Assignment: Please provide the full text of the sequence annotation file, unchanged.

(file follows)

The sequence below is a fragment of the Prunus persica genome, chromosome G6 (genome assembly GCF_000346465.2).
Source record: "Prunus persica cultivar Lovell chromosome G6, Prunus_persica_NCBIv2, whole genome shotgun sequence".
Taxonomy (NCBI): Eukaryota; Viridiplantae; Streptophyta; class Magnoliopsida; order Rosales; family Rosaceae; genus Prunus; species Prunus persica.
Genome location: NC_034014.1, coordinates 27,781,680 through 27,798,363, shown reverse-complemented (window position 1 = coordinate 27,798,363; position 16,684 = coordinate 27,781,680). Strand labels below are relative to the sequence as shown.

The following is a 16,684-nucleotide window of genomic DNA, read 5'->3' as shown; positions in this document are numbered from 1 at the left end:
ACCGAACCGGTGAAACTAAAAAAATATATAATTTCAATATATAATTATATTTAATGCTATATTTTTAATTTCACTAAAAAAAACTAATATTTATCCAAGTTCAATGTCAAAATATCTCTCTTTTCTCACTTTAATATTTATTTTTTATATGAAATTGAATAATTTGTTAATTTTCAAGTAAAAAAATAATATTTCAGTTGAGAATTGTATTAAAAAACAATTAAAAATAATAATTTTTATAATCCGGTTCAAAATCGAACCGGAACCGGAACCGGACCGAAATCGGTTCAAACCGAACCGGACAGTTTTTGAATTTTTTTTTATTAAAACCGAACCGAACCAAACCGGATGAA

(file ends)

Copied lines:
The sequence below is a fragment of the Prunus persica genome, chromosome G6 (genome assembly GCF_000346465.2).
Source record: "Prunus persica cultivar Lovell chromosome G6, Prunus_persica_NCBIv2, whole genome shotgun sequence".
Taxonomy (NCBI): Eukaryota; Viridiplantae; Streptophyta; class Magnoliopsida; order Rosales; family Rosaceae; genus Prunus; species Prunus persica.
Genome location: NC_034014.1, coordinates 27,781,680 through 27,798,363, shown reverse-complemented (window position 1 = coordinate 27,798,363; position 16,684 = coordinate 27,781,680). Strand labels below are relative to the sequence as shown.

The following is a 16,684-nucleotide window of genomic DNA, read 5'->3' as shown; positions in this document are numbered from 1 at the left end:
ACCGAACCGGTGAAACTAAAAAAATATATAATTTCAATATATAATTATATTTAATGCTATATTTTTAATTTCACTAAAAAAAACTAATATTTATCCAAGTTCAATGTCAAAATATCTCTCTTTTCTCACTTTAATATTTATTTTTTATATGAAATTGAATAATTTGTTAATTTTCAAGTAAAAAAATAATATTTCAGTTGAGAATTGTATTAAAAAACAATTAAAAATAATAATTTTTATAATCCGGTTCAAAATCGAACCGGAACCGGAACCGGACCGAAATCGGTTCAAACCGAACCGGACAGTTTTTGAATTTTTTTTTATTAAAACCGAACCGAACCAAACCGGATGAA